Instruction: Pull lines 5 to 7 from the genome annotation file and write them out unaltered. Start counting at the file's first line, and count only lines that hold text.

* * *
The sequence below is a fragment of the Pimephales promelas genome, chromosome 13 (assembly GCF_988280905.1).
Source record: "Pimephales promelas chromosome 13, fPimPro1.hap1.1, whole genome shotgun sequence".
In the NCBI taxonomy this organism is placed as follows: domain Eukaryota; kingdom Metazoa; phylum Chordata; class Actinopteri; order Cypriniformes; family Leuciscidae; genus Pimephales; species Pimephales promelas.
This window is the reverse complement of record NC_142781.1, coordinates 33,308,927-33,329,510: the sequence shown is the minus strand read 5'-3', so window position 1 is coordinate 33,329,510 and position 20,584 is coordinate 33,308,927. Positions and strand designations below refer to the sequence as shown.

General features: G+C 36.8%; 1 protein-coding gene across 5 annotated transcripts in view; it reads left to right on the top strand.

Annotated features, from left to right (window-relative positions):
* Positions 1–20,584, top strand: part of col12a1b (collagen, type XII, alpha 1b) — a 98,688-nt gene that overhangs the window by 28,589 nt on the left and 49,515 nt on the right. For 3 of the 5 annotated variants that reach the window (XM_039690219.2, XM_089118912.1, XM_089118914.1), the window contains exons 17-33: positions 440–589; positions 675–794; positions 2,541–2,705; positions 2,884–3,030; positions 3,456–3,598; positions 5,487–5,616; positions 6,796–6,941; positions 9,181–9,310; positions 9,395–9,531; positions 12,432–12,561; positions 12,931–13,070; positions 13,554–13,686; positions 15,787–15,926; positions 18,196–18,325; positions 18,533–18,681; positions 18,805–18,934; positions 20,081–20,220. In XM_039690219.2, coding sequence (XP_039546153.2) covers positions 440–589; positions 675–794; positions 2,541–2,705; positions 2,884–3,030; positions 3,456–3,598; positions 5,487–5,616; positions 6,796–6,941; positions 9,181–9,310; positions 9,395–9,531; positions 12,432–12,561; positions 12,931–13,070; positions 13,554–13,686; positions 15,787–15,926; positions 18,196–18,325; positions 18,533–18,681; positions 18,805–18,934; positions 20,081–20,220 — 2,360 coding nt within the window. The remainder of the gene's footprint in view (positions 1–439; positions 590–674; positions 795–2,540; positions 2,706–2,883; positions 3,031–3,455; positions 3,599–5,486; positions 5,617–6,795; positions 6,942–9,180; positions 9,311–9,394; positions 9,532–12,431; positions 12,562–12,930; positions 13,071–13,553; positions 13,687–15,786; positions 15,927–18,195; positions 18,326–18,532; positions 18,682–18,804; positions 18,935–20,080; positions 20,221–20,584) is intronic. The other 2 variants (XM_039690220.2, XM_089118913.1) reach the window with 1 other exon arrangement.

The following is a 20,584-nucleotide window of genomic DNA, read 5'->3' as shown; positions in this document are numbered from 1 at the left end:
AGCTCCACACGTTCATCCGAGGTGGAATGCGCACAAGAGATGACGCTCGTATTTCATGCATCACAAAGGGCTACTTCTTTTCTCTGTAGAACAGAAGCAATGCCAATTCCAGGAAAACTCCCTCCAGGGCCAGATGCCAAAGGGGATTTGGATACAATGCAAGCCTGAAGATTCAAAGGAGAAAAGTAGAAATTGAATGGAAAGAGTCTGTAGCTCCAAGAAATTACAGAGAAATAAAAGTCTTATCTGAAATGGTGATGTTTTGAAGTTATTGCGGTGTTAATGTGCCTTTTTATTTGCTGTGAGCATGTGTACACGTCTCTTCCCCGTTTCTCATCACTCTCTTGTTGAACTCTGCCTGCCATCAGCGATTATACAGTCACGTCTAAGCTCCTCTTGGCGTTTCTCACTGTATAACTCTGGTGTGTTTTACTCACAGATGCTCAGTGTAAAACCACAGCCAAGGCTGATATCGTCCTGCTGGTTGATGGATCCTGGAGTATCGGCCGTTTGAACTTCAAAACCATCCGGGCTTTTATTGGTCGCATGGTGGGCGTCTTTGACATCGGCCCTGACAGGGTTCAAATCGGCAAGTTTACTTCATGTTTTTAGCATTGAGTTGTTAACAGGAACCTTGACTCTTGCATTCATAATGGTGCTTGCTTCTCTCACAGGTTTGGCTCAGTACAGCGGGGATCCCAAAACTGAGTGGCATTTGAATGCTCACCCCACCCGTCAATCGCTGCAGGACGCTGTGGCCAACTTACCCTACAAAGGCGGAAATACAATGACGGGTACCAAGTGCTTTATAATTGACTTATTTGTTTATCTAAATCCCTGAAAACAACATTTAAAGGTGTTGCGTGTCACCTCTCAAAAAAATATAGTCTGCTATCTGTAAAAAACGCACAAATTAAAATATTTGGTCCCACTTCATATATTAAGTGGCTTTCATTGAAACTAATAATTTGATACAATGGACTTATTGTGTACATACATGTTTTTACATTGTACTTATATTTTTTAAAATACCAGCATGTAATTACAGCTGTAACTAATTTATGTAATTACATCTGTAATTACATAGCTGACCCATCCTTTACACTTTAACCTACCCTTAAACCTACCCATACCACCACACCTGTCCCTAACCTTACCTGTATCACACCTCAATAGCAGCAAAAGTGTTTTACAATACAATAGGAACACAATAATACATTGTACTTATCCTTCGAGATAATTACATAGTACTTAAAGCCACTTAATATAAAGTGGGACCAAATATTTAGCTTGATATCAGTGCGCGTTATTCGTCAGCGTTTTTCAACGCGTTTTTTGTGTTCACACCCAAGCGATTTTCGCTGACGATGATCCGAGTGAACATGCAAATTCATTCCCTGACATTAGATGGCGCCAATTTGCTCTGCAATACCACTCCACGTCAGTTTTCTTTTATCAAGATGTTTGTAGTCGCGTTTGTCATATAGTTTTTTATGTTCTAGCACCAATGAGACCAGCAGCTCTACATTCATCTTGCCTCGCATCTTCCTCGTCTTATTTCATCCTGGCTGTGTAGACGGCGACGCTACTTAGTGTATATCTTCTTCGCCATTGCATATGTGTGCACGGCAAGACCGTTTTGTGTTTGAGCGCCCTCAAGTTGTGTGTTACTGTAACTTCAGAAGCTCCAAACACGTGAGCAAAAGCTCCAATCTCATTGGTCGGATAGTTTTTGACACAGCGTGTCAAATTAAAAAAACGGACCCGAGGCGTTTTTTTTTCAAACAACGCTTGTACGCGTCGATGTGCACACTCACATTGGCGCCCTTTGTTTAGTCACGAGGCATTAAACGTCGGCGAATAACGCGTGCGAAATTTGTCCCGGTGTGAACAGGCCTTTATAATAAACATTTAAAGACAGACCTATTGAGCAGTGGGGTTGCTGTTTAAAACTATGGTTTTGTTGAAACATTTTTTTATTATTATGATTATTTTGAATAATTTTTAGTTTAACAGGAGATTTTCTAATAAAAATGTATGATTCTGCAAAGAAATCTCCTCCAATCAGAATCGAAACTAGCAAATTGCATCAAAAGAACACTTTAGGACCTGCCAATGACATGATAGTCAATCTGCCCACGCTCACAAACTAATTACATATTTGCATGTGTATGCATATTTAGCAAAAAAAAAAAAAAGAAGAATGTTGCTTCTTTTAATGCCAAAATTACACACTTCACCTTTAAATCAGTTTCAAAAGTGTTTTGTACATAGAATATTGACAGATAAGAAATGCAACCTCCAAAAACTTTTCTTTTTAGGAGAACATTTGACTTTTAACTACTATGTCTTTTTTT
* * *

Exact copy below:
General features: G+C 36.8%; 1 protein-coding gene across 5 annotated transcripts in view; it reads left to right on the top strand.

Annotated features, from left to right (window-relative positions):
* Positions 1–20,584, top strand: part of col12a1b (collagen, type XII, alpha 1b) — a 98,688-nt gene that overhangs the window by 28,589 nt on the left and 49,515 nt on the right. For 3 of the 5 annotated variants that reach the window (XM_039690219.2, XM_089118912.1, XM_089118914.1), the window contains exons 17-33: positions 440–589; positions 675–794; positions 2,541–2,705; positions 2,884–3,030; positions 3,456–3,598; positions 5,487–5,616; positions 6,796–6,941; positions 9,181–9,310; positions 9,395–9,531; positions 12,432–12,561; positions 12,931–13,070; positions 13,554–13,686; positions 15,787–15,926; positions 18,196–18,325; positions 18,533–18,681; positions 18,805–18,934; positions 20,081–20,220. In XM_039690219.2, coding sequence (XP_039546153.2) covers positions 440–589; positions 675–794; positions 2,541–2,705; positions 2,884–3,030; positions 3,456–3,598; positions 5,487–5,616; positions 6,796–6,941; positions 9,181–9,310; positions 9,395–9,531; positions 12,432–12,561; positions 12,931–13,070; positions 13,554–13,686; positions 15,787–15,926; positions 18,196–18,325; positions 18,533–18,681; positions 18,805–18,934; positions 20,081–20,220 — 2,360 coding nt within the window. The remainder of the gene's footprint in view (positions 1–439; positions 590–674; positions 795–2,540; positions 2,706–2,883; positions 3,031–3,455; positions 3,599–5,486; positions 5,617–6,795; positions 6,942–9,180; positions 9,311–9,394; positions 9,532–12,431; positions 12,562–12,930; positions 13,071–13,553; positions 13,687–15,786; positions 15,927–18,195; positions 18,326–18,532; positions 18,682–18,804; positions 18,935–20,080; positions 20,221–20,584) is intronic. The other 2 variants (XM_039690220.2, XM_089118913.1) reach the window with 1 other exon arrangement.